Take a tour of the building taking shape in Centenary Square.
The new Library of Birmingham will open on Tuesday 3rd September 2013.
The £188m building is taking-shape in Centenary Square, and set to be completed on time and under budget.
Work began at the start of 2010 and was expected to take three years to finish.
The library, which will replace the old Central Library, has been touted as the greatest library in the world.
Take a virtual tour below…
The “flythrough” video starts outside the building, then moves inside through the foyer which will connect to the Birmingham Repetory Theatre. It then enters the lower ground floor, which will house the children’s and music libraries, and into the outdoor amphitheatre., which will host different performances which can be viewed from above on Centenary Square itself.
Mike Whitby, leader of Birmingham City Council, says it is a tantalising look at what will become one of the city’s iconic buildings:
“With the flythrough people can get a real sense of how our world-class new Library will look and feel inside and out. We want to provide a ‘people’s palace’ for people of all ages, offering the diverse communities across the city and beyond a library to truly be proud of.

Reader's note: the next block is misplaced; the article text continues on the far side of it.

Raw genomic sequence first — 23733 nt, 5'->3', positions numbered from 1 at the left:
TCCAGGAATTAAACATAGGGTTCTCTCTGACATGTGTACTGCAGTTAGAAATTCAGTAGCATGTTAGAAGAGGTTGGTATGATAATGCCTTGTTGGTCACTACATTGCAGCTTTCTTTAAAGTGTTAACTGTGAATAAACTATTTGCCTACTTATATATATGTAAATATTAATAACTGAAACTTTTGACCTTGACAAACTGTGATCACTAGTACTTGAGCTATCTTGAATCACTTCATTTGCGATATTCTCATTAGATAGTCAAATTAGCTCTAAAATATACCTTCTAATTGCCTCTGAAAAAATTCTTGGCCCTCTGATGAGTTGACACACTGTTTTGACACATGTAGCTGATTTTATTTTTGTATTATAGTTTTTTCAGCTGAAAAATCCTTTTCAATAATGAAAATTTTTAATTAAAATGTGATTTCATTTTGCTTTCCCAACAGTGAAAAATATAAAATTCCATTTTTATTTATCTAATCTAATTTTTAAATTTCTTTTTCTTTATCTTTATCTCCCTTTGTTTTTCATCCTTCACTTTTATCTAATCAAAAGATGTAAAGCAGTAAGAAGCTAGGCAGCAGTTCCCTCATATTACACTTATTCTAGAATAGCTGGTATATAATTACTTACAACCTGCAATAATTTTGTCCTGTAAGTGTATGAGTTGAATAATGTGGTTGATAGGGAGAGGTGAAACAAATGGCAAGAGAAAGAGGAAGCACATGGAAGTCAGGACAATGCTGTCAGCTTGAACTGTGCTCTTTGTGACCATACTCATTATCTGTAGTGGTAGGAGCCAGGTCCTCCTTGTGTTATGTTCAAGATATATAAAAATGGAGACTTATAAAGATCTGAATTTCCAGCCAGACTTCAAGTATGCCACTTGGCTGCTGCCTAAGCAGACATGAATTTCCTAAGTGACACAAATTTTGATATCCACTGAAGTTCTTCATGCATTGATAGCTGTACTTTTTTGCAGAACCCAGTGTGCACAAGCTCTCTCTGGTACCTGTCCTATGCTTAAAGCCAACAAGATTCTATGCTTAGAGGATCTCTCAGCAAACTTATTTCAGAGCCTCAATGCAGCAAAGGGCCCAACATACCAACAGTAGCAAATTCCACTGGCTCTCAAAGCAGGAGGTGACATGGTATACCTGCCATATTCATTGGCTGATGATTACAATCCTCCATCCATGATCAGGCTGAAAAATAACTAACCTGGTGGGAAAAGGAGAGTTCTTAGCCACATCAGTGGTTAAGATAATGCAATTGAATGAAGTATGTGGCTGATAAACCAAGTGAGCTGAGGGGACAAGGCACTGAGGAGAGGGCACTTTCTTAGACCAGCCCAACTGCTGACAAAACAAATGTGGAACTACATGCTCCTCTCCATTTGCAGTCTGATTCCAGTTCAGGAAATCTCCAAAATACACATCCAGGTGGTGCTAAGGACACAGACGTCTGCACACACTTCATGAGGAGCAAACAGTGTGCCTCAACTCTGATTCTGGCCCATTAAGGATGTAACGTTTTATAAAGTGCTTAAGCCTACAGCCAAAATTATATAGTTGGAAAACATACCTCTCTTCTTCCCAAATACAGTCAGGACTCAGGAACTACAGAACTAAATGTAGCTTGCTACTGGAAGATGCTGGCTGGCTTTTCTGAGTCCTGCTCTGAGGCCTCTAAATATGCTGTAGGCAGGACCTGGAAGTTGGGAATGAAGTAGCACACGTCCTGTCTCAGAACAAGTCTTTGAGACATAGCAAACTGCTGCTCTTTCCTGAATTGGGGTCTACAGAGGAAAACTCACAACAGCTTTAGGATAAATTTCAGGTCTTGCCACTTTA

“This flythrough further demonstrates our vision of transforming the city’s library and archives services, providing a culturally significant destination for the 21st century.”
PICK THE FIRST BOOK
As part of the launch, people in Birmingham are being given the chance to pick the first book on the shelves.
More than 1.5m books are being transferred from the old Central Library building, which will fill 66,000 crates and take six months to physically move.
To nominate a book, tweet a suggestion to @libraryofbham (using the hashtag #LoB1stbook) with a reason for why you are suggesting it.
Birmingham City Council leader Mike Whitby has become the first to suggest a book – Lord of the Flies, by William Golding – and he told Free Radio why:
“I first read it as a young man, and what certainly impressed me as an aspiring politician/public servant was Golding’s portrayal of how the thin veneer of civilization is – and how watchful we need to be to preserve our democracy.”
An official opening ceremony is now being planned for the autumn next year, which will form part of a festival of celebration called Discovery.